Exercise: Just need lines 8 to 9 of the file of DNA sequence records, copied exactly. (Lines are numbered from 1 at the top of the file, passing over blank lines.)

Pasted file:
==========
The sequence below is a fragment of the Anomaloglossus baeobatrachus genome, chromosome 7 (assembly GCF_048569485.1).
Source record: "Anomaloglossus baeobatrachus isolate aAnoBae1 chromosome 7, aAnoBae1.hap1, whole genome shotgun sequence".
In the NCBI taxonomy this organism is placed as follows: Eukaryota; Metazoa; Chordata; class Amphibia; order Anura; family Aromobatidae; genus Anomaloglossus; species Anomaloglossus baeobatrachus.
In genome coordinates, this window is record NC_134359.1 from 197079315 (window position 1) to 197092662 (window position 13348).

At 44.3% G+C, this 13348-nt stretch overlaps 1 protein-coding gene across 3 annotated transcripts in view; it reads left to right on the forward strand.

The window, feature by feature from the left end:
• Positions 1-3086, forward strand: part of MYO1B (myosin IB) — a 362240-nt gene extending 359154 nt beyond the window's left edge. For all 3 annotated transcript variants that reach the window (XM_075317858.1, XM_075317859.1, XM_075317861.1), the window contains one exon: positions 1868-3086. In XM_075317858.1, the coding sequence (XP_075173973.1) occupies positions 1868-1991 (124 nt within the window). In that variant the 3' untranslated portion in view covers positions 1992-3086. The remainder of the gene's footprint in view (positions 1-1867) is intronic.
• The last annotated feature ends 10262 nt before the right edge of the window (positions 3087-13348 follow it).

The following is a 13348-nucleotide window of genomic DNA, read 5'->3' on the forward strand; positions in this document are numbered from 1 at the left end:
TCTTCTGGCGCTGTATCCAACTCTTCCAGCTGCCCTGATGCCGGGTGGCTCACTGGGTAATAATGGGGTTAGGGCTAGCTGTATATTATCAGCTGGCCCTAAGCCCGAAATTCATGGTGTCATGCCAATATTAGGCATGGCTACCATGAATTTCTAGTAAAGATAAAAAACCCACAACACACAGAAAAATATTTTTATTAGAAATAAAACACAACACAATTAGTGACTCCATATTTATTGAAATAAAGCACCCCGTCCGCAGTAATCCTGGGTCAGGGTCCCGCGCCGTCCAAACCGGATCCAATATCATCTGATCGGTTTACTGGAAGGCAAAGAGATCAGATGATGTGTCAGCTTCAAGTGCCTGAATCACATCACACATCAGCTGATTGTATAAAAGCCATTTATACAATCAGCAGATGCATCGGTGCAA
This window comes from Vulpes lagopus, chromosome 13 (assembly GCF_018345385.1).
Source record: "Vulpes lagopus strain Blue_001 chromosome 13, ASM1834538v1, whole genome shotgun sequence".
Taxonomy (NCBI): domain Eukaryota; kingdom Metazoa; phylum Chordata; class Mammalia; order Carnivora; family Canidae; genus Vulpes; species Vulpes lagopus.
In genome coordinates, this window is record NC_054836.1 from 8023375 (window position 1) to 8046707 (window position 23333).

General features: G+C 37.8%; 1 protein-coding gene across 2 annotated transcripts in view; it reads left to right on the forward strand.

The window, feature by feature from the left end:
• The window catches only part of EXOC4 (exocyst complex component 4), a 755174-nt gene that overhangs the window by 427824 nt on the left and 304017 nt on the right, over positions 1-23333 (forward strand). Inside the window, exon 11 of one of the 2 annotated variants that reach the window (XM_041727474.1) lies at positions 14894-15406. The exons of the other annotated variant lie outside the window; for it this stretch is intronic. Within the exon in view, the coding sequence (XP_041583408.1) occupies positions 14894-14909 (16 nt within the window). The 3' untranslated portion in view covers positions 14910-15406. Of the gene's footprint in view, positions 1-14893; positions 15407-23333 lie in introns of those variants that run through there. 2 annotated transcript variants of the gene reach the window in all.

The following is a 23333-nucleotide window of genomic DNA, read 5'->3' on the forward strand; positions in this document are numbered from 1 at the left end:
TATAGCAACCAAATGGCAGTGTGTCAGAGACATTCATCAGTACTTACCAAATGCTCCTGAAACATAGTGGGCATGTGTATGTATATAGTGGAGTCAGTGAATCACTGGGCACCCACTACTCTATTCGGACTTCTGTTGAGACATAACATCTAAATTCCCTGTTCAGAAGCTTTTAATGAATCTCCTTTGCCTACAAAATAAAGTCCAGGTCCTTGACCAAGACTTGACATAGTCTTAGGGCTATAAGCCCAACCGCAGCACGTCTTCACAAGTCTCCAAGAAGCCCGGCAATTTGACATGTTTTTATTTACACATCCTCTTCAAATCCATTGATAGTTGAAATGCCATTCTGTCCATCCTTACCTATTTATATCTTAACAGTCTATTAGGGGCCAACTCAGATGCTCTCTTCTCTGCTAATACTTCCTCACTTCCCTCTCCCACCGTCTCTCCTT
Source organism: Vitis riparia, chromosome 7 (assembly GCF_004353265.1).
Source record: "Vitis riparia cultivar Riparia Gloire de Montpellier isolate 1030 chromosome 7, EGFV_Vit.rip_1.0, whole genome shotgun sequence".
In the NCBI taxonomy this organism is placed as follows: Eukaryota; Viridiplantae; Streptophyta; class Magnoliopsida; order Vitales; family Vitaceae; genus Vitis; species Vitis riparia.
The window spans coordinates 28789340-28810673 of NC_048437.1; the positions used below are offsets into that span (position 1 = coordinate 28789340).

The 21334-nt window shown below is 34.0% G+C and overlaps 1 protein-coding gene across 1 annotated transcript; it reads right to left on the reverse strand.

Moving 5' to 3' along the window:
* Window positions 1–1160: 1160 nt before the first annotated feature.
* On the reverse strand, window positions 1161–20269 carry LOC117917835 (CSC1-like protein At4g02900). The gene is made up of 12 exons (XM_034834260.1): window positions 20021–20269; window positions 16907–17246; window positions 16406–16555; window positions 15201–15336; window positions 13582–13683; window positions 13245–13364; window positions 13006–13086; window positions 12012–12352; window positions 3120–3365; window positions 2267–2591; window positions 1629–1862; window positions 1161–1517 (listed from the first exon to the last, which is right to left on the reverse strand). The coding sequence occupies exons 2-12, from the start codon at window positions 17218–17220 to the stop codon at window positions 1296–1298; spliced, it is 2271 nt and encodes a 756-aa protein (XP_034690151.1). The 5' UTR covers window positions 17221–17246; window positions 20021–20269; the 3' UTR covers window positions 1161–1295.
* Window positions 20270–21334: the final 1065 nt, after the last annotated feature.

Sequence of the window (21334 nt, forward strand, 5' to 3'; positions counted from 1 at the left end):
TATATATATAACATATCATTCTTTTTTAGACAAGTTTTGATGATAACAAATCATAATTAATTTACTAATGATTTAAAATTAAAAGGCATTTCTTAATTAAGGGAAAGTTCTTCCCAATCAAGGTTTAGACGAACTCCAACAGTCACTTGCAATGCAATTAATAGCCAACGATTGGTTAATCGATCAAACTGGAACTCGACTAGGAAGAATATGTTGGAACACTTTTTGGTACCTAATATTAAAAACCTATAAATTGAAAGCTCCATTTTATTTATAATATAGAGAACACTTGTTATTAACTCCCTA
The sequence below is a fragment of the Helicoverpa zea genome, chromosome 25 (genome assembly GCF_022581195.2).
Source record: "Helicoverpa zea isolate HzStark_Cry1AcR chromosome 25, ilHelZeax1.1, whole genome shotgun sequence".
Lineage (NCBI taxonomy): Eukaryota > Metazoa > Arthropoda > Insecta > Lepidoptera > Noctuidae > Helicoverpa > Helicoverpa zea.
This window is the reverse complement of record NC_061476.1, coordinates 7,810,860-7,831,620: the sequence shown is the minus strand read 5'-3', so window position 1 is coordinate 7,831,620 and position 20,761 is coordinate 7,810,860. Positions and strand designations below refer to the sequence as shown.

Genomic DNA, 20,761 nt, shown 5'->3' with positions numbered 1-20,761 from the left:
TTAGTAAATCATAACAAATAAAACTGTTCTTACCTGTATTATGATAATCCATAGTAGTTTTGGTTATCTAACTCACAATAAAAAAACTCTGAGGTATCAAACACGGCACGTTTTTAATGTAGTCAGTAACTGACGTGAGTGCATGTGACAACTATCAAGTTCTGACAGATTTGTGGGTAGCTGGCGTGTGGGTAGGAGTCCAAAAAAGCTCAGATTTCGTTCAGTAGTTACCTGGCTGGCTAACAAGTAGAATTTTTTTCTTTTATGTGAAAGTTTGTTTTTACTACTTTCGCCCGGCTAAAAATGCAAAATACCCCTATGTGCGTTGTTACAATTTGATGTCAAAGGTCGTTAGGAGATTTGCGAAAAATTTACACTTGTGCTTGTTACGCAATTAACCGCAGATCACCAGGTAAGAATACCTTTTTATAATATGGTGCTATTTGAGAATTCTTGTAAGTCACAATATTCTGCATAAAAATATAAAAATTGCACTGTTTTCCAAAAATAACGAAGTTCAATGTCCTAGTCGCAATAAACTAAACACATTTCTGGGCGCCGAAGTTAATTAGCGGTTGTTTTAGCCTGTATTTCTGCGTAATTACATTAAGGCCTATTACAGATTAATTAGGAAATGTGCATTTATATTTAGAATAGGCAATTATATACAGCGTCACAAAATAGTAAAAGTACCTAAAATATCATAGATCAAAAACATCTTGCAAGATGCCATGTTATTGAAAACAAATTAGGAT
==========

• The last annotated feature ends 10262 nt before the right edge of the window (positions 3087-13348 follow it).

The following is a 13348-nucleotide window of genomic DNA, read 5'->3' on the forward strand; positions in this document are numbered from 1 at the left end: